# Infinite area under a curve has finite volume of revolution?

So I was thinking about the harmonic series, and how it diverges, even though every subsequent term tends toward zero. That meant that its integral from 1 to infinity should also diverge, but would the volume of revolution also diverge (for the function y=1/x)? I quickly realized that its volume is actually finite, because to find the volume of revolution the function being integrated has to be squared, which would give 1/x^2, and, as we all know, that converges. So, my question is, are there other functions that share this property? The only family of functions that I know that satisfy this is 1/x, 2/x, 3/x, etc.

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Two related questions. –  Guess who it is. May 12 '11 at 2:56
Unfortunately, I cannot find a better link for reference than this link, but "Infinite Acres" is a rather old MAA animated short film (part of a larger series, as in the link) about a solid of revolution where the original region has infinite area, the solid has finite volume, and the solid has infinite surface area. –  Isaac May 12 '11 at 4:19

## 3 Answers

$\frac{1}{x^p}$ with $\frac{1}{2} < p \leq 1$ all satisfy these properties.

Then, by limit comparison test, any positive function $f(x)$ with the propery that there exists a $\frac{1}{2} < p \leq 1$ so that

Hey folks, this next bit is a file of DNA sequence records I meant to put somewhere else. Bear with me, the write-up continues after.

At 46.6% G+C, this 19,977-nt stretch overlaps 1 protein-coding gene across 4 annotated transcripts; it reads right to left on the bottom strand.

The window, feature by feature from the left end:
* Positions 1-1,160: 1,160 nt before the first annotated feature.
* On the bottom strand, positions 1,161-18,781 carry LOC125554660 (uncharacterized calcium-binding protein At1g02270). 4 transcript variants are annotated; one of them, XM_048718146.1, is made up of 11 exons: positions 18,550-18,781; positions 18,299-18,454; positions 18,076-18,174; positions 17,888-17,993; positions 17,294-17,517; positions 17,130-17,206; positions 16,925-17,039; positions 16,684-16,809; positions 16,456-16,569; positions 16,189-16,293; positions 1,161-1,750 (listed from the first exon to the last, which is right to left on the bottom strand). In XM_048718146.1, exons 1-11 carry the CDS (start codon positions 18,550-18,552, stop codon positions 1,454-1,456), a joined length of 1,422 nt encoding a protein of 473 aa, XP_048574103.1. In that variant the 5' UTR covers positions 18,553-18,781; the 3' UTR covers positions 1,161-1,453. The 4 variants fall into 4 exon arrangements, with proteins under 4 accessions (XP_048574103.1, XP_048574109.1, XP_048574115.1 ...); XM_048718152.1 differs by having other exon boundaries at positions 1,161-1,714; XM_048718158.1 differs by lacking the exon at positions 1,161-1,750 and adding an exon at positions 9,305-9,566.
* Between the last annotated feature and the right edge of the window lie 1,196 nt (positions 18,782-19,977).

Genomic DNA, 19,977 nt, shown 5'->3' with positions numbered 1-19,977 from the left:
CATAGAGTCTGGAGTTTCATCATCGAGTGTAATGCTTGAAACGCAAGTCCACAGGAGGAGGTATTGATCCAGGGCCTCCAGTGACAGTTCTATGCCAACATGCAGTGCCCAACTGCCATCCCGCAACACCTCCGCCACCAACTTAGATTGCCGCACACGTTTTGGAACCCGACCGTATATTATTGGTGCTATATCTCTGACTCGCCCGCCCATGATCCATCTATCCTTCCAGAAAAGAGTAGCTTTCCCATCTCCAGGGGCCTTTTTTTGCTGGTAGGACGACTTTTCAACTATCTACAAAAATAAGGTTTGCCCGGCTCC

$$\lim_{x \to \infty} x^p f(x) = C \in (0, \infty) \,.$$

also has this property... This allows you create lots and lost of example, just add to $\frac{\alpha}{x^p}$ any "smaller" function. (i.e. $o(\frac{1}{x^p} )$)

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User's answer is a good one - but I wanted to mention a related topic. You might also note that the surface area of your object is also infinite, despite its finite volume. Thus, if you were to 'hold' such an object, you could fill it with paint but never cover its walls. This has a name - it's Gabriel's Horn ( or Torricelli's Trumpet), and you can read about it here.

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Well played –  Nicolas Villanueva May 12 '11 at 3:25

To add to the above, anything of the form $y=\dfrac{a(\ln x)^n}{x}$ where $a\neq 0$ shares this feature (the family of functions you mention being the case $n=0$)

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